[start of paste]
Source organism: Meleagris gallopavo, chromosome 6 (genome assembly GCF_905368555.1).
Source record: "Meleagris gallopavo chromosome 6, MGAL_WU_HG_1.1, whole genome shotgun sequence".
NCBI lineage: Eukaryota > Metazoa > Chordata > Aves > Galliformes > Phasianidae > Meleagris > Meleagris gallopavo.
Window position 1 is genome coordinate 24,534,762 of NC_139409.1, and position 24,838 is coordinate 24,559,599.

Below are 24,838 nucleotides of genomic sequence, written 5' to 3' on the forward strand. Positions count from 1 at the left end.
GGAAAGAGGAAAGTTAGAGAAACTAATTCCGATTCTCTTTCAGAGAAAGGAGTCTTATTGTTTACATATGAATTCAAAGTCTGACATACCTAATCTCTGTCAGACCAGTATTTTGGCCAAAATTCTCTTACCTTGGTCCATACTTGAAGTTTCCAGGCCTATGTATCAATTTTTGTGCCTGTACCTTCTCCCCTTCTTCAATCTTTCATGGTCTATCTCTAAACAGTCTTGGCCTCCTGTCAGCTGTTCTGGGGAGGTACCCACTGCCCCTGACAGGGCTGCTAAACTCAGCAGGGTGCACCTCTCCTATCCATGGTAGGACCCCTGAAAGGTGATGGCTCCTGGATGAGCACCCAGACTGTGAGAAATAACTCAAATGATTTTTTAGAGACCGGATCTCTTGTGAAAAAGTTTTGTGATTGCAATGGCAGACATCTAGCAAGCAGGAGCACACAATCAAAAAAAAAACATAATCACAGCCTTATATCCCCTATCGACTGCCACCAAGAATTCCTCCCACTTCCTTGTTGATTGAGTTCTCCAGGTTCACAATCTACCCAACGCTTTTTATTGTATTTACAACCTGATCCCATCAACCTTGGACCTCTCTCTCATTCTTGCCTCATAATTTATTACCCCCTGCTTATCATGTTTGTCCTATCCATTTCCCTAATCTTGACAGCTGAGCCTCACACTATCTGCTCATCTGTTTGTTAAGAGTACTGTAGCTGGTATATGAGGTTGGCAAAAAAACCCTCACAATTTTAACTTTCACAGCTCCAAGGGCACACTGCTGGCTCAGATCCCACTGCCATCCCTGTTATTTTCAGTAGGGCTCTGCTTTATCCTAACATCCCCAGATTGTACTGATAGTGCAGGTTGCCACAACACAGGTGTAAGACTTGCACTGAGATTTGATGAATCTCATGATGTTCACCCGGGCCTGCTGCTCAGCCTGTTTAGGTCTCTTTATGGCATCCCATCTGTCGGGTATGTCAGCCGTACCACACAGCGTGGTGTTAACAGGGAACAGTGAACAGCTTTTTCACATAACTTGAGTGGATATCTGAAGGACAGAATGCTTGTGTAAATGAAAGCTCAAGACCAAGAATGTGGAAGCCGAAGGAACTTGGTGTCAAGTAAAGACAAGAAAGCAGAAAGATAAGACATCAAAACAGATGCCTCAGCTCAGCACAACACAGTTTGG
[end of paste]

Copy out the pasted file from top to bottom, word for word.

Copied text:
Source organism: Meleagris gallopavo, chromosome 6 (genome assembly GCF_905368555.1).
Source record: "Meleagris gallopavo chromosome 6, MGAL_WU_HG_1.1, whole genome shotgun sequence".
NCBI lineage: Eukaryota > Metazoa > Chordata > Aves > Galliformes > Phasianidae > Meleagris > Meleagris gallopavo.
Window position 1 is genome coordinate 24,534,762 of NC_139409.1, and position 24,838 is coordinate 24,559,599.

Below are 24,838 nucleotides of genomic sequence, written 5' to 3' on the forward strand. Positions count from 1 at the left end.
GGAAAGAGGAAAGTTAGAGAAACTAATTCCGATTCTCTTTCAGAGAAAGGAGTCTTATTGTTTACATATGAATTCAAAGTCTGACATACCTAATCTCTGTCAGACCAGTATTTTGGCCAAAATTCTCTTACCTTGGTCCATACTTGAAGTTTCCAGGCCTATGTATCAATTTTTGTGCCTGTACCTTCTCCCCTTCTTCAATCTTTCATGGTCTATCTCTAAACAGTCTTGGCCTCCTGTCAGCTGTTCTGGGGAGGTACCCACTGCCCCTGACAGGGCTGCTAAACTCAGCAGGGTGCACCTCTCCTATCCATGGTAGGACCCCTGAAAGGTGATGGCTCCTGGATGAGCACCCAGACTGTGAGAAATAACTCAAATGATTTTTTAGAGACCGGATCTCTTGTGAAAAAGTTTTGTGATTGCAATGGCAGACATCTAGCAAGCAGGAGCACACAATCAAAAAAAAAACATAATCACAGCCTTATATCCCCTATCGACTGCCACCAAGAATTCCTCCCACTTCCTTGTTGATTGAGTTCTCCAGGTTCACAATCTACCCAACGCTTTTTATTGTATTTACAACCTGATCCCATCAACCTTGGACCTCTCTCTCATTCTTGCCTCATAATTTATTACCCCCTGCTTATCATGTTTGTCCTATCCATTTCCCTAATCTTGACAGCTGAGCCTCACACTATCTGCTCATCTGTTTGTTAAGAGTACTGTAGCTGGTATATGAGGTTGGCAAAAAAACCCTCACAATTTTAACTTTCACAGCTCCAAGGGCACACTGCTGGCTCAGATCCCACTGCCATCCCTGTTATTTTCAGTAGGGCTCTGCTTTATCCTAACATCCCCAGATTGTACTGATAGTGCAGGTTGCCACAACACAGGTGTAAGACTTGCACTGAGATTTGATGAATCTCATGATGTTCACCCGGGCCTGCTGCTCAGCCTGTTTAGGTCTCTTTATGGCATCCCATCTGTCGGGTATGTCAGCCGTACCACACAGCGTGGTGTTAACAGGGAACAGTGAACAGCTTTTTCACATAACTTGAGTGGATATCTGAAGGACAGAATGCTTGTGTAAATGAAAGCTCAAGACCAAGAATGTGGAAGCCGAAGGAACTTGGTGTCAAGTAAAGACAAGAAAGCAGAAAGATAAGACATCAAAACAGATGCCTCAGCTCAGCACAACACAGTTTGG